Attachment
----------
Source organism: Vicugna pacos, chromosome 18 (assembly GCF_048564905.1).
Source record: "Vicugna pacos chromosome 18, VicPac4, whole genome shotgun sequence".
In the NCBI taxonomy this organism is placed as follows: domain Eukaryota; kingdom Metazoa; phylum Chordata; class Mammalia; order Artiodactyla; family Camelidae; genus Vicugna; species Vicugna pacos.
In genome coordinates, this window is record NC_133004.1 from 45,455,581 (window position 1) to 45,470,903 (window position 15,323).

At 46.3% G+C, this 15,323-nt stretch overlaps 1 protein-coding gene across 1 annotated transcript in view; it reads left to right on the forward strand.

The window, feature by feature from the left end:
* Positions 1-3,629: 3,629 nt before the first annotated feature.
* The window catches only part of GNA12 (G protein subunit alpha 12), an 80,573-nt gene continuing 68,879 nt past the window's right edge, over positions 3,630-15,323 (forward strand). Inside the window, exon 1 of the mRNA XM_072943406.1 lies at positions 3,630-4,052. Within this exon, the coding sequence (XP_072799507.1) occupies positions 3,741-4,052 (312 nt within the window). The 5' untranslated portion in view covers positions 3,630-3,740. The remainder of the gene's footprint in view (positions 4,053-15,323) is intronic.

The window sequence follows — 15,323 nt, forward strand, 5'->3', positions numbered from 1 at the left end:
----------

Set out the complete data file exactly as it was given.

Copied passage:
Source organism: Vicugna pacos, chromosome 18 (assembly GCF_048564905.1).
Source record: "Vicugna pacos chromosome 18, VicPac4, whole genome shotgun sequence".
In the NCBI taxonomy this organism is placed as follows: domain Eukaryota; kingdom Metazoa; phylum Chordata; class Mammalia; order Artiodactyla; family Camelidae; genus Vicugna; species Vicugna pacos.
In genome coordinates, this window is record NC_133004.1 from 45,455,581 (window position 1) to 45,470,903 (window position 15,323).

At 46.3% G+C, this 15,323-nt stretch overlaps 1 protein-coding gene across 1 annotated transcript in view; it reads left to right on the forward strand.

The window, feature by feature from the left end:
* Positions 1-3,629: 3,629 nt before the first annotated feature.
* The window catches only part of GNA12 (G protein subunit alpha 12), an 80,573-nt gene continuing 68,879 nt past the window's right edge, over positions 3,630-15,323 (forward strand). Inside the window, exon 1 of the mRNA XM_072943406.1 lies at positions 3,630-4,052. Within this exon, the coding sequence (XP_072799507.1) occupies positions 3,741-4,052 (312 nt within the window). The 5' untranslated portion in view covers positions 3,630-3,740. The remainder of the gene's footprint in view (positions 4,053-15,323) is intronic.

The window sequence follows — 15,323 nt, forward strand, 5'->3', positions numbered from 1 at the left end: